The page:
Oregon’s Construction Sector: Jobs At Record High And Growing

Employing more than 123,000 by the end of 2023, the state’s construction industry employment numbers increased by 5% from the previous year, with Oregon having more construction workers than at any other time in the history of the state. The industry is now poised to create significantly more jobs if contractors can find the workers they need to employ.

Anna Johnson, an economist with the Oregon Employment Department indicated that the growth was concentrated in housing, while industrial and commercial construction was almost stagnant.

More housing is on the agenda as Gov. Tina Kotek wants the Legislature to allocate $500 million to build more houses, as part of the target to almost double the pace of housing construction in Oregon- to 36,000 new homes each year. The move is an attempt to solve the chronic housing shortage in the state.

The industrial and commercial sectors are also set to increase, with Amazon building massive new data centers near Boardman and Intel doing the groundwork on a multibillion-dollar expansion of its Hillsboro manufacturing campus. Buoyed by $240 million in government subsidies and the possibility of millions more in federal aid, other chipmakers are also gearing up for growth. With inflation falling, interest rates could also encourage new investment in residential and commercial buildings, giving hope that the growth could continue for some time.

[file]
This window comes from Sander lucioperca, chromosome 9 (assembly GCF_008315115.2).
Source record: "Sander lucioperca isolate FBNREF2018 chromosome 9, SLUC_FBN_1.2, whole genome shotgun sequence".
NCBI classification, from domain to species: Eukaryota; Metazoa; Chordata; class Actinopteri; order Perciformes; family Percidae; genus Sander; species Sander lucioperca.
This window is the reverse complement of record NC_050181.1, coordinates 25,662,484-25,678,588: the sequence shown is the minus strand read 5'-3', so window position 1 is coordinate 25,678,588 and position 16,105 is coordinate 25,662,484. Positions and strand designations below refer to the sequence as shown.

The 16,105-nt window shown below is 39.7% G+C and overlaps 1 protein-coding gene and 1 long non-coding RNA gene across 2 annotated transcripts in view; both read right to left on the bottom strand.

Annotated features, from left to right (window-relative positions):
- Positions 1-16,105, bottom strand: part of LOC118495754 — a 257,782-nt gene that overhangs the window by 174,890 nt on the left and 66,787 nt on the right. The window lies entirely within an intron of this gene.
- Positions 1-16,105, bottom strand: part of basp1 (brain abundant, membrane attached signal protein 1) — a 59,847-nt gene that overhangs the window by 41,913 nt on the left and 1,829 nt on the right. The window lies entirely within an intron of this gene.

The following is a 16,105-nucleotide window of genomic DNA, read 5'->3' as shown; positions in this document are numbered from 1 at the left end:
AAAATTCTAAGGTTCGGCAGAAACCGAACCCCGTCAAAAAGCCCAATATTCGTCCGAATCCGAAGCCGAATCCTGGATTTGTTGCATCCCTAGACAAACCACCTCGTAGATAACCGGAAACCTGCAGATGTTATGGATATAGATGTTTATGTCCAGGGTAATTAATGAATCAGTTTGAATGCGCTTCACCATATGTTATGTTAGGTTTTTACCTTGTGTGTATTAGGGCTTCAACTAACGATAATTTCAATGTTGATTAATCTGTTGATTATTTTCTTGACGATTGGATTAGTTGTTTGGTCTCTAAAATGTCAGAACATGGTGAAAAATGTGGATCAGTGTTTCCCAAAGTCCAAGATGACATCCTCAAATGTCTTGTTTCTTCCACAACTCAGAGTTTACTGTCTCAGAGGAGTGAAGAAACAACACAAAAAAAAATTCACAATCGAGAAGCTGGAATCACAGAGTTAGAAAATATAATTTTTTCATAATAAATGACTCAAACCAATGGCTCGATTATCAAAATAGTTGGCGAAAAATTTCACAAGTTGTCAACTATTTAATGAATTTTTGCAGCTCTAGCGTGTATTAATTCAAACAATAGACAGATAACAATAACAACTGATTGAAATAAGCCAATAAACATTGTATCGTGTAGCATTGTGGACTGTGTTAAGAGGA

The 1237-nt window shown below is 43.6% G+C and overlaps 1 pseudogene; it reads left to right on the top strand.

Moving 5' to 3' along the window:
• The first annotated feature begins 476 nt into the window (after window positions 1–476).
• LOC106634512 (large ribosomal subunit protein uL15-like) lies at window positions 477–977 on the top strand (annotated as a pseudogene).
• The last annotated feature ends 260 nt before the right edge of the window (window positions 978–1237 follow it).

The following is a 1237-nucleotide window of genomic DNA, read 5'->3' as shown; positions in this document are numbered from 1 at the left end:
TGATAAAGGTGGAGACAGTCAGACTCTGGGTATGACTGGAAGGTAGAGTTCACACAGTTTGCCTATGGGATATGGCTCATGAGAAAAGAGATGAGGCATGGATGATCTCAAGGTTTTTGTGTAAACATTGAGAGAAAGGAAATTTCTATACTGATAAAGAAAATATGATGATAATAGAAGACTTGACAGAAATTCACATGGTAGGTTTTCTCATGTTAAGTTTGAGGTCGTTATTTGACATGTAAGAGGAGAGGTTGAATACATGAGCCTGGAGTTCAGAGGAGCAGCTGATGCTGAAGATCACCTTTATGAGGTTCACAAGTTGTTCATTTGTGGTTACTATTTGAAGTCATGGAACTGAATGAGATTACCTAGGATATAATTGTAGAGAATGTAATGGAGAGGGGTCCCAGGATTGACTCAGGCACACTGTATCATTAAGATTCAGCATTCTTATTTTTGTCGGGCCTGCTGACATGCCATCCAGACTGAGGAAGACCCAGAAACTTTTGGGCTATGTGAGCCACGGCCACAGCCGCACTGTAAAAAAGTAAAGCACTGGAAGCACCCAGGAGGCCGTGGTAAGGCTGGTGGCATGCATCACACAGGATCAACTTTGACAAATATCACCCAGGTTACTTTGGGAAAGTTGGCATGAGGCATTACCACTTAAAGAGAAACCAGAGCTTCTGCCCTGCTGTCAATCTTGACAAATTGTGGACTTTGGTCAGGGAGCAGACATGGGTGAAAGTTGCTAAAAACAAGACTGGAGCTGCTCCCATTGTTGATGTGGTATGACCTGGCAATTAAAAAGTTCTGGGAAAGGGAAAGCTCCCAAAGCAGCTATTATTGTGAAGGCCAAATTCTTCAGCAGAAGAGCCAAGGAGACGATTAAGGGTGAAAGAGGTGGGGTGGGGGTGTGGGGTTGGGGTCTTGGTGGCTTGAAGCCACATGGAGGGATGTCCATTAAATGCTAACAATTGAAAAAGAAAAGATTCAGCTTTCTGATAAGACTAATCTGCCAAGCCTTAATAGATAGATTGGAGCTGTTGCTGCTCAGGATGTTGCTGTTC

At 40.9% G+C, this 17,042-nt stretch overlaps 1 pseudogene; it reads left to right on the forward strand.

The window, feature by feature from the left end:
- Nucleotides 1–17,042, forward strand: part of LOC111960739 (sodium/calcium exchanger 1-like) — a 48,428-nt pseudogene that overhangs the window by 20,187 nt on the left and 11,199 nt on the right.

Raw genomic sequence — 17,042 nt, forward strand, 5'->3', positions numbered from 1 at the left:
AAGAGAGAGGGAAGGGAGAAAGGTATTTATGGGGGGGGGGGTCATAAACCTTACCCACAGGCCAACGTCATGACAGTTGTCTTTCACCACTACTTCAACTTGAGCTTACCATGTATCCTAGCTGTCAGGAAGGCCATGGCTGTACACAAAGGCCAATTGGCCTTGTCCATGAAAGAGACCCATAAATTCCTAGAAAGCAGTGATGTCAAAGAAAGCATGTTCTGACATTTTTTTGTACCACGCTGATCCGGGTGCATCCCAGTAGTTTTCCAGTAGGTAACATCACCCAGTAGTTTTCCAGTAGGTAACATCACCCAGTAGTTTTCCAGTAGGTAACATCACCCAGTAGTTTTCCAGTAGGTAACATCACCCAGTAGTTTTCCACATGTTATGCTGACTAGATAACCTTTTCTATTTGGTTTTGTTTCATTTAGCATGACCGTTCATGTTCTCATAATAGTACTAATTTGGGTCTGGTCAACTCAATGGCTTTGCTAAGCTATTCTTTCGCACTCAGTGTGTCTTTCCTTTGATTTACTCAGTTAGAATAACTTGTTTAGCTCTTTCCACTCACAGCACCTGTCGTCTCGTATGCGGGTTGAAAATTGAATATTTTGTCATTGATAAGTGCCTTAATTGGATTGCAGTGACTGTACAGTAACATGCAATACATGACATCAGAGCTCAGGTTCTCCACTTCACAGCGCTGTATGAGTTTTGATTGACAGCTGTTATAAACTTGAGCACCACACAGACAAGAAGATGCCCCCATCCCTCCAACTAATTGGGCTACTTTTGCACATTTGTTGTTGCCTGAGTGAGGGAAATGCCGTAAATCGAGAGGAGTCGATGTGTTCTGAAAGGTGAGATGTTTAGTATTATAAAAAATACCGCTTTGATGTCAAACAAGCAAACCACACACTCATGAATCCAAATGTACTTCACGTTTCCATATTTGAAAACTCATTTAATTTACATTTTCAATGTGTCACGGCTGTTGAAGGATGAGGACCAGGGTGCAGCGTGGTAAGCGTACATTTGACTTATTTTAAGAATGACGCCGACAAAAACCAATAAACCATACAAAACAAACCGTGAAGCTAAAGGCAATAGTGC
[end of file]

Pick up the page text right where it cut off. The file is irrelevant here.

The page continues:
To meet the 36,000 new housing goal, Oregon needs tens of thousands more construction workers. While individual commercial and industrial projects such as data centers and semiconductor factories often import workers from other states to work locally for months at a time, a sustainable increase in housing requires a workforce that lives in Oregon.

The construction sector had 6,400 job openings last fall, second only to the healthcare sector among industries with the greatest labor shortages. The construction industry could still struggle to find workers to meet the growing demand, as many older workers retire and net immigration to Oregon stalls.

The signs are optimistic in the federal apprenticeship data. Often a gateway into the construction industry, apprenticeships are designed for people to learn construction, electrical, and plumbing skills. The number of construction apprenticeships in Oregon has increased 62% over the last decade according to Johnson, potentially bringing a new generation into the field at a time when their skills could be in especially high demand.

As the upward trend continues, the state Office of Economic Analysis expects 4,000 new construction jobs next year- more new jobs than in any other major industry in Oregon.



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